If You're as Disappointed with the 510(k) Process as Everyone Else Who Manufactures Medical Devices, Here Is Your Chance to Actually Influence the Process

On Tuesday August 31, 2010, CDRH will host a live webinar to discuss the details of both reports and respond to any questions and concerns raised by the medical device Community. Click:

http://fda.yorkcast.com/webcast/Viewer/?peid=8fed89730ec045e9add6b222f8686a45

The FDA is now seeking additional public comments and input on the reports, especially on implementation feasibility and on potential alternatives.  

Before You Can Help Yourself, You Must Know the Subject Well

The 1976 Medical Device Amendments to the Federal Food, Drug, and Cosmetic Act, formally established jurisdiction by the FDA over medical devices, requiring premarket review and approval by the FDA by means of a 510(k) submission prior to any marketing of new products. Such review is for the purposes of making available to consumers devices that are safe and effective, and fostering innovation in the medical device industry. “The 510(k) process was originally intended to ensure economic parity between post-enactment and pre-enactment devices.” Riegel v. Medtronic, 451 F.3d 104 (2d Cir. 2006).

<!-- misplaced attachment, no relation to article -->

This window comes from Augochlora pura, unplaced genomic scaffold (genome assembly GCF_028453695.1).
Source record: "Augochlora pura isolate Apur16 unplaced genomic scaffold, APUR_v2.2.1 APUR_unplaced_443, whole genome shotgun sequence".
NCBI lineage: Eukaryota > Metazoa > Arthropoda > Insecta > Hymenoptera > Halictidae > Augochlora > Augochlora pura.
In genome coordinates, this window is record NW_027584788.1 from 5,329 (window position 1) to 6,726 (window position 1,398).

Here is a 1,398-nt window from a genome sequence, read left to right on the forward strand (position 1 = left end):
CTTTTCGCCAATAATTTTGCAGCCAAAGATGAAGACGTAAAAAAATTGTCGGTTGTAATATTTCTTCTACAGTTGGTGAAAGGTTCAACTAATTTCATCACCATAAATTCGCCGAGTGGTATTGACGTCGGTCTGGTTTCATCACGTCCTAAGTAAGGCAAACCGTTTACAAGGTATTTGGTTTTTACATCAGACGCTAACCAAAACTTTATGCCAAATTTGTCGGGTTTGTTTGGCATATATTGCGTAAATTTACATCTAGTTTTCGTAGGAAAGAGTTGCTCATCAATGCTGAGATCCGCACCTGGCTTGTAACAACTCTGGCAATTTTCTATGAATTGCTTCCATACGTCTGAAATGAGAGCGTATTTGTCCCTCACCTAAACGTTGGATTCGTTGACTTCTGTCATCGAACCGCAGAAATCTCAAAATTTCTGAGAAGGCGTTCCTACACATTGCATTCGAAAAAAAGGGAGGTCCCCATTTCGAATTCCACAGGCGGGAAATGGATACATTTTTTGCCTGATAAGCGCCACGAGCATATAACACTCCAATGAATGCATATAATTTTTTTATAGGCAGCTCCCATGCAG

Thirty-three years after the Amendments and the birth of the 510(k), in September 2009, CDRH convened an internal 510(k) Working Group that began a comprehensive assessment of the 510(k) process, being charged with evaluating the 510(k) program and exploring actions CDRH could take to strengthen the program and to improve the constancy of its decision making, with a principal focus on actions the Center could take in the short term under its existing statutory authority. Another and independent assessment by the Institute of Medicine is expected to conclude in the summer of 2011. (Another recent CDRH Report is entitled “Volume II: Task Force Utilization of Science in Regulatory Decision Making Preliminary Report and Recommendations.”)

Two open meetings earlier in 2010, plus comments entered into the dockets of each group, provided significant input for the Reports.

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